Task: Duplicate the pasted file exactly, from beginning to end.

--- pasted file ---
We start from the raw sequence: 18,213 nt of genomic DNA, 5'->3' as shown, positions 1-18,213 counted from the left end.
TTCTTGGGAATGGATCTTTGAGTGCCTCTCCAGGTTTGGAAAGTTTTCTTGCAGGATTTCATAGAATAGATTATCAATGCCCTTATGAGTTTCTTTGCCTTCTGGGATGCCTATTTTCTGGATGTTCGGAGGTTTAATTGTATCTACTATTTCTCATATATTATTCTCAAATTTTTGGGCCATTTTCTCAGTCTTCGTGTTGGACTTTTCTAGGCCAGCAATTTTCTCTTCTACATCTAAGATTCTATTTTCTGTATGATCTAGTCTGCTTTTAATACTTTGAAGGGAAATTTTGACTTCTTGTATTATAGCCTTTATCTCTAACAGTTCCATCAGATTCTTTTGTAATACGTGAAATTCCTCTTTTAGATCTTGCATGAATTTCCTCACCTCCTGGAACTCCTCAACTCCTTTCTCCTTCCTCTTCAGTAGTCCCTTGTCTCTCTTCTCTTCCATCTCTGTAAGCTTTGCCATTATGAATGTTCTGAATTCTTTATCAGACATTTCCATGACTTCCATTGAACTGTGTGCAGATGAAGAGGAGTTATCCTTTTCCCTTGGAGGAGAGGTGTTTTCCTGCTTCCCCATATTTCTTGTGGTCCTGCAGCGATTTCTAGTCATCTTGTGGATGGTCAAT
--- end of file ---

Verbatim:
We start from the raw sequence: 18,213 nt of genomic DNA, 5'->3' as shown, positions 1-18,213 counted from the left end.
TTCTTGGGAATGGATCTTTGAGTGCCTCTCCAGGTTTGGAAAGTTTTCTTGCAGGATTTCATAGAATAGATTATCAATGCCCTTATGAGTTTCTTTGCCTTCTGGGATGCCTATTTTCTGGATGTTCGGAGGTTTAATTGTATCTACTATTTCTCATATATTATTCTCAAATTTTTGGGCCATTTTCTCAGTCTTCGTGTTGGACTTTTCTAGGCCAGCAATTTTCTCTTCTACATCTAAGATTCTATTTTCTGTATGATCTAGTCTGCTTTTAATACTTTGAAGGGAAATTTTGACTTCTTGTATTATAGCCTTTATCTCTAACAGTTCCATCAGATTCTTTTGTAATACGTGAAATTCCTCTTTTAGATCTTGCATGAATTTCCTCACCTCCTGGAACTCCTCAACTCCTTTCTCCTTCCTCTTCAGTAGTCCCTTGTCTCTCTTCTCTTCCATCTCTGTAAGCTTTGCCATTATGAATGTTCTGAATTCTTTATCAGACATTTCCATGACTTCCATTGAACTGTGTGCAGATGAAGAGGAGTTATCCTTTTCCCTTGGAGGAGAGGTGTTTTCCTGCTTCCCCATATTTCTTGTGGTCCTGCAGCGATTTCTAGTCATCTTGTGGATGGTCAAT